Cameron's techniques (sometimes consciously leaving prints with smudges, printing from cracked negatives and scratching away the emulsion of negatives), and the "out of focus" look of her photographs were often criticized in her lifetime. Yet she received numerous awards, (including a gold medal at Berlin in 1866) and honorable mentions at international exhibitions. A major development in her work came in 1866 with the purchase of a new camera that held large glass plates (11"x15"). This camera allowed her to embark on her singular large-format head studies. Mrs Cameron was devoutly Christian and over her fifteen-year working period, striving always to achieve high art and idealism, she produced many images portraying religious figures and illustrating sacred legends. She was also interested in literature and poetry and produced two volumes of photographic illustrations for Tennyson's Idylls of the King, at the author's request.

Last years in Ceylon

In October 1875 the Camerons left Freshwater and moved to Ceylon. Charles Cameron had purchased coffee and rubber plantations on the island, managed under difficult agricultural and financial conditions by three of their sons. Mrs Cameron continued her photographic practice at her new home yet her output decreased significantly and only a small body of photographs from this time remains.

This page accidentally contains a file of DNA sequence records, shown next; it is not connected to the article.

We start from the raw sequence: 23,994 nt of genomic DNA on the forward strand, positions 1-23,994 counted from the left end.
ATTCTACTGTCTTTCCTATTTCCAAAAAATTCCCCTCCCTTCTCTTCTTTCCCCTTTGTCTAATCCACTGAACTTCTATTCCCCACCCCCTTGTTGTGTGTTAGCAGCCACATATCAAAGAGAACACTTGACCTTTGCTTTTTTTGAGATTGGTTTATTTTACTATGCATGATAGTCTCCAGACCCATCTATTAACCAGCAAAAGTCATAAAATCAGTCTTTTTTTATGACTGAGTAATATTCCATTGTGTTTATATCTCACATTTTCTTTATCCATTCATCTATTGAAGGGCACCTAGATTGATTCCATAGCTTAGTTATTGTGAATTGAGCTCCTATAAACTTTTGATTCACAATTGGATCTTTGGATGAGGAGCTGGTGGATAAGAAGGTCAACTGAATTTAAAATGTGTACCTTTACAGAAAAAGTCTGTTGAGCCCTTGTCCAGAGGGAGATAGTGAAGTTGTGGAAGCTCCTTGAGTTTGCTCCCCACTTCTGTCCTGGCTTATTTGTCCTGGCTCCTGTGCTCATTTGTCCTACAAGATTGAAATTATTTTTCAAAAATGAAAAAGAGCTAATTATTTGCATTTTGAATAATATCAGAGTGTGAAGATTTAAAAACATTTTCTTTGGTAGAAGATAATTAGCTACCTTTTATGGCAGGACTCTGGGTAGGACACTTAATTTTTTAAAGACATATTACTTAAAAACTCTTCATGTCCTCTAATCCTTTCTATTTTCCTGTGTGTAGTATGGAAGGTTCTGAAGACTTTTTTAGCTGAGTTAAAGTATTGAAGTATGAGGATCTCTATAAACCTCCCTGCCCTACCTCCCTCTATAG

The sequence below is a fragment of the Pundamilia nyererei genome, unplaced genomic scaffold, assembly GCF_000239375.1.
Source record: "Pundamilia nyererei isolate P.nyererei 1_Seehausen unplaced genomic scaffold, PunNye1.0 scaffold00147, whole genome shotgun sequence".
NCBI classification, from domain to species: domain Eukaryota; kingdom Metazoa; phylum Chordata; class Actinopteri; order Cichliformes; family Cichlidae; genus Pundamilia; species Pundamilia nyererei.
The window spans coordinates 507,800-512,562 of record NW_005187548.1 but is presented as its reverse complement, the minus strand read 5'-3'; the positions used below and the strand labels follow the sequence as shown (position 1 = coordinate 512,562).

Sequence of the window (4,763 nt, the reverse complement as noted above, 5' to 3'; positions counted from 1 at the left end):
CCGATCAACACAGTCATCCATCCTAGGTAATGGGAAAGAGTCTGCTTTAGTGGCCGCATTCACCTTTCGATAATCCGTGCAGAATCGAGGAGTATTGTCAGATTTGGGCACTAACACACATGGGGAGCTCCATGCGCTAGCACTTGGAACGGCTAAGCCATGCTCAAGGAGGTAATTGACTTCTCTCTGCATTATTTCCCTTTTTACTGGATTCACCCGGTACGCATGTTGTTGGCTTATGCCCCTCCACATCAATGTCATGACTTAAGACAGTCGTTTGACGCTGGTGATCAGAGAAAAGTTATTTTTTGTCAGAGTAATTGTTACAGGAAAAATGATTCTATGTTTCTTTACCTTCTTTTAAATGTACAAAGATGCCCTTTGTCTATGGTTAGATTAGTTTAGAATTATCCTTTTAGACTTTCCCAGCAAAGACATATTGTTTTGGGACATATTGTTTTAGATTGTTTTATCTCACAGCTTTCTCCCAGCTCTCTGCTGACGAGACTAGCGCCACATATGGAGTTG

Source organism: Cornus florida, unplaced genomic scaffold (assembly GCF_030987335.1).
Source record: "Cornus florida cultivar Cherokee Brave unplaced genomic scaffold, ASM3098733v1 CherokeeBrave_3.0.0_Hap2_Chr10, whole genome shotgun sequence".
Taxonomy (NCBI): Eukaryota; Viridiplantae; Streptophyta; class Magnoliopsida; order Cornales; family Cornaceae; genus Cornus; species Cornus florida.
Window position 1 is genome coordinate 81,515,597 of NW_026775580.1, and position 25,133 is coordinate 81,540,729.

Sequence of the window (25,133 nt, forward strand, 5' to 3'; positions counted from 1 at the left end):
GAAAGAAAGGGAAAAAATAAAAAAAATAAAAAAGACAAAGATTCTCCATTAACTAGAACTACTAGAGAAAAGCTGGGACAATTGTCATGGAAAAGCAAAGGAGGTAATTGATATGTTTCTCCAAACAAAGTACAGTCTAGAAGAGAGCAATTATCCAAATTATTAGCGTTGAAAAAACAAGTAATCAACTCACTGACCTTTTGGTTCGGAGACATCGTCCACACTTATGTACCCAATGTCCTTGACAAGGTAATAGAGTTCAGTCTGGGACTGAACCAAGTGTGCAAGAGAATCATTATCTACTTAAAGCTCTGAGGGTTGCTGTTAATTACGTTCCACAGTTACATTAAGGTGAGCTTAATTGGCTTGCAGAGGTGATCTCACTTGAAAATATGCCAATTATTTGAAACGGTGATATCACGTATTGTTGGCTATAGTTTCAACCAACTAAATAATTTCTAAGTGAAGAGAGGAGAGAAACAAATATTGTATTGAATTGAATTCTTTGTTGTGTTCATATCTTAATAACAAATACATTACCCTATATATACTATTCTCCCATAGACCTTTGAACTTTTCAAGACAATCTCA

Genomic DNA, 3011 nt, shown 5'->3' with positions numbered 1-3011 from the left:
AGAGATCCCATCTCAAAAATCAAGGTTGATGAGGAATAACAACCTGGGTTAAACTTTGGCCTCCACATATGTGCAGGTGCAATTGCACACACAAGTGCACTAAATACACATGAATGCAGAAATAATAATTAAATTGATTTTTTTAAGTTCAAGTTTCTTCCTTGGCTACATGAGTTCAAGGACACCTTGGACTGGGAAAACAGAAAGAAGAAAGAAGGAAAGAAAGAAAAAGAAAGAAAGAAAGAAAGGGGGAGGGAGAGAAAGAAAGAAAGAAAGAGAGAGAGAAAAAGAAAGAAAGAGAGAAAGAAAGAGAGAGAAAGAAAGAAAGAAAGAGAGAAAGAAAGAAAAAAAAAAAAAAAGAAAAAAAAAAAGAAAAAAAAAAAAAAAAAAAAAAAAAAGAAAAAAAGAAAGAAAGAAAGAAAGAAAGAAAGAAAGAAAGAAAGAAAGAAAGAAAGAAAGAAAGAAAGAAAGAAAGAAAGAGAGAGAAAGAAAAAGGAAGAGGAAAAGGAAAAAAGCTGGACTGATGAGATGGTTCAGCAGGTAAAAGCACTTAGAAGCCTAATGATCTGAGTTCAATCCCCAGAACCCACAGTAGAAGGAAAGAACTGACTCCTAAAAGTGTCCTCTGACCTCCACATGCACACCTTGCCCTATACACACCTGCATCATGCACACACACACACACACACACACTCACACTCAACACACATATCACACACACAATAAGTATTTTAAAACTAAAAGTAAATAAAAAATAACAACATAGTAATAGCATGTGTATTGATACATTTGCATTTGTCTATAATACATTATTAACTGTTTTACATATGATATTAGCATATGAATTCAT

After moving to Ceylon the Camerons made only one more visit to England in May 1878. Julia Margaret Cameron died after a brief illness in Ceylon in 1879 and Charles Cameron in 1880.

Descriptive line

Photograph by Julia Margaret Cameron, 'Paul and Virginia' (sitters Freddy Gould, Elizabeth Keown), albumen print, 1864

Bibliographic References (Citation, Note/Abstract, NAL no)

Ford, Colin and Cox, Julian. Julia Margaret Cameron: The Complete Photographs. London: Thames and Hudson, 2003. Cat. no. 22, p.122, ill.
Taken from Photography Department index card catalogue

Labels and date

Julia Margaret Cameron: A Bicentenary Exhibition

Paul and Virginia

In this attempt, Cameron reversed the position of the boy and girl and changed their drapery. She also extended the dark backdrop, but included the assistant’s hand holding it up.

Given by Mrs Margaret Southam, 1941
Museum no. PH.247-1982
[18 November 2014 – 25 September 2016]


Photographic paper


Albumen process

Subjects depicted

Parasols; Child; Grief; Romantic love


Photographs; Children & Childhood


Prints, Drawings & Paintings Collection

Large image request

Please confirm you are using these images within the following terms and conditions, by acknowledging each of the following key points:

Please let us know how you intend to use the images you will be downloading.